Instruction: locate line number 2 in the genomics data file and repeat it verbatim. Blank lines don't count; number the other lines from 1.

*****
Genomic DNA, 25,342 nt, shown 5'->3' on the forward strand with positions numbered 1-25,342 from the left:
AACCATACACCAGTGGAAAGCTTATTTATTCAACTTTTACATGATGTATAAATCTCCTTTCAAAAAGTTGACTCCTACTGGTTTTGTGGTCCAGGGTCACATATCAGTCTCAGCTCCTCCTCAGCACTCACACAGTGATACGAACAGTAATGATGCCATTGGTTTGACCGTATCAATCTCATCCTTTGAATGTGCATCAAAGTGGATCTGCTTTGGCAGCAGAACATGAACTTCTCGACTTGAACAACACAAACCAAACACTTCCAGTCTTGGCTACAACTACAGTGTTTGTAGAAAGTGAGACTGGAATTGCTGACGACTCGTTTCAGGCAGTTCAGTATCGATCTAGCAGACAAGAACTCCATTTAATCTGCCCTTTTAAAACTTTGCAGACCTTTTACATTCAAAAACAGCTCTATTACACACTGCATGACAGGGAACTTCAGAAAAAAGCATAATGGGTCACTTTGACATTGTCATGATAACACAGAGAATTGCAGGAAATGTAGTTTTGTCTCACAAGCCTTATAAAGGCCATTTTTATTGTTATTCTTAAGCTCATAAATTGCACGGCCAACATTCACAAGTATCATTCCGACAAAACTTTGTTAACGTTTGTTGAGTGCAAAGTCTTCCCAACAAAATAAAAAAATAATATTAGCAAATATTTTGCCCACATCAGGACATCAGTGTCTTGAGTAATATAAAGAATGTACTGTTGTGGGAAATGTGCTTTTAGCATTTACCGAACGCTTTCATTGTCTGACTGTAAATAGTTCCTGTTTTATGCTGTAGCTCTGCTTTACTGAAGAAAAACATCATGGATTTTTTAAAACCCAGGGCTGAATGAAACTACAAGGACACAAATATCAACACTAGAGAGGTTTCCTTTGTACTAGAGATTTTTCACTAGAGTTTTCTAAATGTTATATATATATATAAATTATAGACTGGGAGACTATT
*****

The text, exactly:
AACCATACACCAGTGGAAAGCTTATTTATTCAACTTTTACATGATGTATAAATCTCCTTTCAAAAAGTTGACTCCTACTGGTTTTGTGGTCCAGGGTCACATATCAGTCTCAGCTCCTCCTCAGCACTCACACAGTGATACGAACAGTAATGATGCCATTGGTTTGACCGTATCAATCTCATCCTTTGAATGTGCATCAAAGTGGATCTGCTTTGGCAGCAGAACATGAACTTCTCGACTTGAACAACACAAACCAAACACTTCCAGTCTTGGCTACAACTACAGTGTTTGTAGAAAGTGAGACTGGAATTGCTGACGACTCGTTTCAGGCAGTTCAGTATCGATCTAGCAGACAAGAACTCCATTTAATCTGCCCTTTTAAAACTTTGCAGACCTTTTACATTCAAAAACAGCTCTATTACACACTGCATGACAGGGAACTTCAGAAAAAAGCATAATGGGTCACTTTGACATTGTCATGATAACACAGAGAATTGCAGGAAATGTAGTTTTGTCTCACAAGCCTTATAAAGGCCATTTTTATTGTTATTCTTAAGCTCATAAATTGCACGGCCAACATTCACAAGTATCATTCCGACAAAACTTTGTTAACGTTTGTTGAGTGCAAAGTCTTCCCAACAAAATAAAAAAATAATATTAGCAAATATTTTGCCCACATCAGGACATCAGTGTCTTGAGTAATATAAAGAATGTACTGTTGTGGGAAATGTGCTTTTAGCATTTACCGAACGCTTTCATTGTCTGACTGTAAATAGTTCCTGTTTTATGCTGTAGCTCTGCTTTACTGAAGAAAAACATCATGGATTTTTTAAAACCCAGGGCTGAATGAAACTACAAGGACACAAATATCAACACTAGAGAGGTTTCCTTTGTACTAGAGATTTTTCACTAGAGTTTTCTAAATGTTATATATATATATAAATTATAGACTGGGAGACTATT